Romanticism was a reaction against the rationalism of the Enlightenment (the 18th-century philosophy that emphasized reason over emotion).
Romanticism was an expression of individualism and a reaction against social rules and conventions. The Romantics believed that human beings were inherently good but that society had corrupted them with rules and laws. They thought people should follow their own emotions rather than blindly following rules set by others. And they also believed that people should be free to express themselves however they wanted without fear of being criticized or punished for doing so.
Romanticism in literature emerged in part as a reaction against Neoclassicism—a style of writing that emphasized rationality, orderliness, and structure. Neoclassical authors such as Alexander Pope wrote poetry that was tightly structured with rhyming schemes that were easily memorized. In contrast, Romantic poets preferred to write longer poems without rhyme schemes or regular meter patterns; they also frequently used metaphors and other figures of speech to express complex ideas or emotions through associations with nature or religion rather than relying on direct statements about those topics (as Neoclassicists did).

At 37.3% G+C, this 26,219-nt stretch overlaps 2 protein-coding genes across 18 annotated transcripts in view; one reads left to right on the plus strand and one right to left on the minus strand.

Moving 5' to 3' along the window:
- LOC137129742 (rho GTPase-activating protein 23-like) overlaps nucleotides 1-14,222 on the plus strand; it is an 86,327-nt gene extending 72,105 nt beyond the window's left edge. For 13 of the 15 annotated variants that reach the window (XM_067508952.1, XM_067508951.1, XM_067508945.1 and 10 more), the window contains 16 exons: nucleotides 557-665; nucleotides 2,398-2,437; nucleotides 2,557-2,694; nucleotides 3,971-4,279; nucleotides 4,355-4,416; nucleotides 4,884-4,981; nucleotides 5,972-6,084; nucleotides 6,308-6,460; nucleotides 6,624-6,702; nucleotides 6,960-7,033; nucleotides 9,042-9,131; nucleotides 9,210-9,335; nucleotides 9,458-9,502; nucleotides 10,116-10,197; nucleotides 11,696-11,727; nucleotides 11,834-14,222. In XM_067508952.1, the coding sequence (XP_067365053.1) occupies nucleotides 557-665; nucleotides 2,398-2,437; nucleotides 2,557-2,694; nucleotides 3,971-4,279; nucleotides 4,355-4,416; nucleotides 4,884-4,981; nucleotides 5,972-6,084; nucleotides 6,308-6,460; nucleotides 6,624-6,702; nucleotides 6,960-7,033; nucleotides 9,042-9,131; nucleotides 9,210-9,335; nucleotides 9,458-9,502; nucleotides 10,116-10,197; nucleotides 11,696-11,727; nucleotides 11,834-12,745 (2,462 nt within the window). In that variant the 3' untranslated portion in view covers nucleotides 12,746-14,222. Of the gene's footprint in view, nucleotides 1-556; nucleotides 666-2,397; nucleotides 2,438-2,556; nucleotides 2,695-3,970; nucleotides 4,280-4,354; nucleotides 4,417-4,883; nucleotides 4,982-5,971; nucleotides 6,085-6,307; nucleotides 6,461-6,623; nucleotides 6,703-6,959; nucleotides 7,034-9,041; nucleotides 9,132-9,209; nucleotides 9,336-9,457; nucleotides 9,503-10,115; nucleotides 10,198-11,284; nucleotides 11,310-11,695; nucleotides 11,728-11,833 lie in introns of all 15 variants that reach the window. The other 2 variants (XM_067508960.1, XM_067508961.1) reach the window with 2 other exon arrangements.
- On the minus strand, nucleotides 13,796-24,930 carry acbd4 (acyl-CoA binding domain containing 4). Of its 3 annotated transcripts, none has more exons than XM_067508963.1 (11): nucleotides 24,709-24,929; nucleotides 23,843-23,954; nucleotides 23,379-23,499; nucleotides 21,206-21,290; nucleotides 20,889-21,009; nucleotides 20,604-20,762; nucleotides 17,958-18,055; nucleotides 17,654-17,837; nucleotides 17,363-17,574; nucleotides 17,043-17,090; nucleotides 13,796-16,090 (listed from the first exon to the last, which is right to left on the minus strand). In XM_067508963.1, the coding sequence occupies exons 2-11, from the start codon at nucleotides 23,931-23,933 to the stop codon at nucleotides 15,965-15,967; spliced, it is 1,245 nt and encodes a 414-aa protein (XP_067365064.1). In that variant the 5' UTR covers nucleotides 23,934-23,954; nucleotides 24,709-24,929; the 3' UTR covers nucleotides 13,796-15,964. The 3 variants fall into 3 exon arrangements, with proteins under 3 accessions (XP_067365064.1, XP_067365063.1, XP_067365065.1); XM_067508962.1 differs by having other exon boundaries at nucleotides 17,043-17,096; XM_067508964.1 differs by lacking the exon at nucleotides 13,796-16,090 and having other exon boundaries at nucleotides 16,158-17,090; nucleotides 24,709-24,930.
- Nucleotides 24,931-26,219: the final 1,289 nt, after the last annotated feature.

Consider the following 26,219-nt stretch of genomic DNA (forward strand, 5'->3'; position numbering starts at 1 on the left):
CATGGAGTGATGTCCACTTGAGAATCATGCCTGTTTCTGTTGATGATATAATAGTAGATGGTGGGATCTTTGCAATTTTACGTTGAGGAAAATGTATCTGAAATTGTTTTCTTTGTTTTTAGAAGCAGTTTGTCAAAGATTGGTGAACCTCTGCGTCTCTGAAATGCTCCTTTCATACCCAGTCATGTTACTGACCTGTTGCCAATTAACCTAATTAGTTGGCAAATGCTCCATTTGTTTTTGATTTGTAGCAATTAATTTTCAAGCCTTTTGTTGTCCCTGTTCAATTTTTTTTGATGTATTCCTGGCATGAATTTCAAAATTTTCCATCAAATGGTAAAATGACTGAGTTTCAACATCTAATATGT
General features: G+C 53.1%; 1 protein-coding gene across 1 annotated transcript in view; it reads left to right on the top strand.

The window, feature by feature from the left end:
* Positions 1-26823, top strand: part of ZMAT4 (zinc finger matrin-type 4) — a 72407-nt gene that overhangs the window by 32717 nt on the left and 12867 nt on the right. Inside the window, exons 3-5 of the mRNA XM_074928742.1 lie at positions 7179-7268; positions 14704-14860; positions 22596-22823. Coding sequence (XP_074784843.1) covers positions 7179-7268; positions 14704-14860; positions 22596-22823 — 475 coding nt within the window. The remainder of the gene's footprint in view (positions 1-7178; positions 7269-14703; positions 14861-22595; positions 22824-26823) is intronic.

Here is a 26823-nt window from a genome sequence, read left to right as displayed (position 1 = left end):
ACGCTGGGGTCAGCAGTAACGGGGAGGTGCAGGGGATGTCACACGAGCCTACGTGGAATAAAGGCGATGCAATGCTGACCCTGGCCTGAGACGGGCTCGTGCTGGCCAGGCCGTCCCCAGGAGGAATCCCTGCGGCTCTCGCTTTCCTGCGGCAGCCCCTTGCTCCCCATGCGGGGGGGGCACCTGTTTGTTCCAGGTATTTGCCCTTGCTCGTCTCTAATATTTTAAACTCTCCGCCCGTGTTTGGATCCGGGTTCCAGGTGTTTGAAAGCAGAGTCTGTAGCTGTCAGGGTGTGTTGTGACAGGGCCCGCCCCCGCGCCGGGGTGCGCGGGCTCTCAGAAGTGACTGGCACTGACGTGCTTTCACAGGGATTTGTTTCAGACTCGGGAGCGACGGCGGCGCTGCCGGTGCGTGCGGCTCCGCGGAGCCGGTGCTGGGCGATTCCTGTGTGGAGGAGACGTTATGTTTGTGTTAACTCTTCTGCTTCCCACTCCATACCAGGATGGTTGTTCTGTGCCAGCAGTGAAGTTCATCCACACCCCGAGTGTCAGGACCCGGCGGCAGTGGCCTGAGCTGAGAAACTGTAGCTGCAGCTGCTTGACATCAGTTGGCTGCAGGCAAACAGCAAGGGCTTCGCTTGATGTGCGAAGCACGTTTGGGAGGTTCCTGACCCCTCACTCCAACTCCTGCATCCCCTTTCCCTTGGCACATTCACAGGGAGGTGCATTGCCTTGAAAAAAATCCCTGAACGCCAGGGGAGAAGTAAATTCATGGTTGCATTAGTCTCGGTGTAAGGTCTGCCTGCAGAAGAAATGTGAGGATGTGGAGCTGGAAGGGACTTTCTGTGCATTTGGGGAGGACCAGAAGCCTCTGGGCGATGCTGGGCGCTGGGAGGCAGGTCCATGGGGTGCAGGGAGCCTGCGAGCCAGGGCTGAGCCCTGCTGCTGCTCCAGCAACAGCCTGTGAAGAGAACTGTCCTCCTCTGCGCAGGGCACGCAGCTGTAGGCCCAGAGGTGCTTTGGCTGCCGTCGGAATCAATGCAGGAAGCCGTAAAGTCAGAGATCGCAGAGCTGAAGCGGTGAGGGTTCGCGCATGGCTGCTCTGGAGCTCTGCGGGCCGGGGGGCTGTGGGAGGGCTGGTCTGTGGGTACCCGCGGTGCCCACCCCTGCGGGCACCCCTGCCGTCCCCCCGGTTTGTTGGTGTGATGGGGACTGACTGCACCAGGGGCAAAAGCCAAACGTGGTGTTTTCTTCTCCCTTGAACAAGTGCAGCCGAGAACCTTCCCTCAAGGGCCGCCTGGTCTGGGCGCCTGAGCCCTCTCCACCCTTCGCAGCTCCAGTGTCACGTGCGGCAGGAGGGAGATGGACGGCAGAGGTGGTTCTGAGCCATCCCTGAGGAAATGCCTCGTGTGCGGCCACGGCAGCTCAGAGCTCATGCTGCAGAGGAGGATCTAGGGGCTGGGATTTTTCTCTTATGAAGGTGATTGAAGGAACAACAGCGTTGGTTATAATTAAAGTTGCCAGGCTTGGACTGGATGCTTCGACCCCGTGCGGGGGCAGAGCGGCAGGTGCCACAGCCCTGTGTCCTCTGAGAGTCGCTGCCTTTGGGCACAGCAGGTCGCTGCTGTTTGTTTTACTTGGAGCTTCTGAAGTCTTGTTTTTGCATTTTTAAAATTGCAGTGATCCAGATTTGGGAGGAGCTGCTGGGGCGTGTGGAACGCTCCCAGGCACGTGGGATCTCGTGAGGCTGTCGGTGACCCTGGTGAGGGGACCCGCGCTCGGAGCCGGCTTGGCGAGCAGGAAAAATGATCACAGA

Romanticism began during a time of political upheaval in Europe: the American Revolutionary War (1775–1783), the French Revolution (1789–1799) and the subsequent Napoleonic Wars (1803–1815). Some notable Romantic poets include Wordsworth, Coleridge, Byron, Shelley and Keats.